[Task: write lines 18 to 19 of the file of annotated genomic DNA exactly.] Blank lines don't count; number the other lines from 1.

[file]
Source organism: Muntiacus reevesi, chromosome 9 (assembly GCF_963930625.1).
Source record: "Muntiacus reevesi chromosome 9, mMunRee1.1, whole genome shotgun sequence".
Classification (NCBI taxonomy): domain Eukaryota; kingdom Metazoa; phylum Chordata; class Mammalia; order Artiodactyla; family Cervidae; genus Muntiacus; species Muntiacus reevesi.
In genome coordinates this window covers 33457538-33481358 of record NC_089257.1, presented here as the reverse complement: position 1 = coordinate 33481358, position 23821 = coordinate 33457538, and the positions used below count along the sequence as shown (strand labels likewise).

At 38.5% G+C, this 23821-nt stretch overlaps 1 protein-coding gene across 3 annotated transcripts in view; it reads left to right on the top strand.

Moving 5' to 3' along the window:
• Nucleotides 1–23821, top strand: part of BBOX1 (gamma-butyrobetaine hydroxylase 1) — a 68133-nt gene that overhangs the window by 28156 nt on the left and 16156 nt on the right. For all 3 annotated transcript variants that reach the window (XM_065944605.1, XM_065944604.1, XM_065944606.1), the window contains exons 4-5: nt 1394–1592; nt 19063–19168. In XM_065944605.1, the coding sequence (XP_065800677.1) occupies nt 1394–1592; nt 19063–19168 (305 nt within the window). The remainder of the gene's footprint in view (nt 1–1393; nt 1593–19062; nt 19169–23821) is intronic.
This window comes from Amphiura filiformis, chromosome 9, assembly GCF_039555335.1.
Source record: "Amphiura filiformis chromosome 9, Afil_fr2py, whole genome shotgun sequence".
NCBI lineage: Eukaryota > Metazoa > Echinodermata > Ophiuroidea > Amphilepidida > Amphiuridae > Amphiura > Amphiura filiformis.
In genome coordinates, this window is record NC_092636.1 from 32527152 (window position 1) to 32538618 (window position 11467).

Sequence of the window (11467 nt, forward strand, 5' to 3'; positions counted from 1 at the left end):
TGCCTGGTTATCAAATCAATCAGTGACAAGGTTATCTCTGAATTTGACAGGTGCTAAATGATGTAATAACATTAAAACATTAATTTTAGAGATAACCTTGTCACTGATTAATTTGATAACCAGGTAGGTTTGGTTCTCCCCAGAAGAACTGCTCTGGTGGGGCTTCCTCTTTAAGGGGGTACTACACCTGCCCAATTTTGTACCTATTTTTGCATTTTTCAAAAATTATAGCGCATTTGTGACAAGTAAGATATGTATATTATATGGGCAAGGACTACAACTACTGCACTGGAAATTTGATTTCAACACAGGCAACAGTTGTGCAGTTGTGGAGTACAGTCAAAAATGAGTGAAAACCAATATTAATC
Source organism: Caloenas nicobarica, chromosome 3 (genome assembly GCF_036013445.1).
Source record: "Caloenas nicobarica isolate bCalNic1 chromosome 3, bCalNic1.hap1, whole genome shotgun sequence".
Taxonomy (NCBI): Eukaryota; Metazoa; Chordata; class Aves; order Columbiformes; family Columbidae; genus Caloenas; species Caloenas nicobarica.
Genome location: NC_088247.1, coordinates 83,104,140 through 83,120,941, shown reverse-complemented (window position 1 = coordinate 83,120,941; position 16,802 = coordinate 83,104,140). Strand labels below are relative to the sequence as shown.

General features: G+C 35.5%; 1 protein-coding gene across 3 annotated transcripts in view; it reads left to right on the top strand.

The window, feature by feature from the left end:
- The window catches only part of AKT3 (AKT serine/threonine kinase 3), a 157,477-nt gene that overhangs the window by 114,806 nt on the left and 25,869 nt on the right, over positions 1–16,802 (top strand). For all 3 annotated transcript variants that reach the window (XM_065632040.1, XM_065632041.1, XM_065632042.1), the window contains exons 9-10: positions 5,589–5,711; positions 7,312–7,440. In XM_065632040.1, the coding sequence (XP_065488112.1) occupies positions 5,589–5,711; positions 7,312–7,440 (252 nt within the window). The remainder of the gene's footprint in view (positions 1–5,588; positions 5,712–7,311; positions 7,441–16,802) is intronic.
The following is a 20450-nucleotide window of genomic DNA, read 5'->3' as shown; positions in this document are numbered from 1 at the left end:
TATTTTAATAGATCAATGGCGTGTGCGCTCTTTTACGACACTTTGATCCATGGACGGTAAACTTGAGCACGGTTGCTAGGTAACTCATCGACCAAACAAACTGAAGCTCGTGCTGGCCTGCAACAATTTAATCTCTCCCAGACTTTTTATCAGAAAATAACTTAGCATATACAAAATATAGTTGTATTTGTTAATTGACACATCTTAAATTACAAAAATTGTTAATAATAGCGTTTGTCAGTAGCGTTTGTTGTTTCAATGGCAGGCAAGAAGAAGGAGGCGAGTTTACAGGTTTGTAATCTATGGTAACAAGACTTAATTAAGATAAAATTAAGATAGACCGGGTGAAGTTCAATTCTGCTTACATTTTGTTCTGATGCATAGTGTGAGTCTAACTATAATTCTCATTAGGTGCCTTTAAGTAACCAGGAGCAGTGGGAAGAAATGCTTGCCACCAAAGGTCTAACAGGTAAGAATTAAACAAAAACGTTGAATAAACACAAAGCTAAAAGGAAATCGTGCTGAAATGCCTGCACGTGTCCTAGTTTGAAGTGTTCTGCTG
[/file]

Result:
General features: G+C 35.5%; 1 protein-coding gene across 3 annotated transcripts in view; it reads left to right on the top strand.

The window, feature by feature from the left end: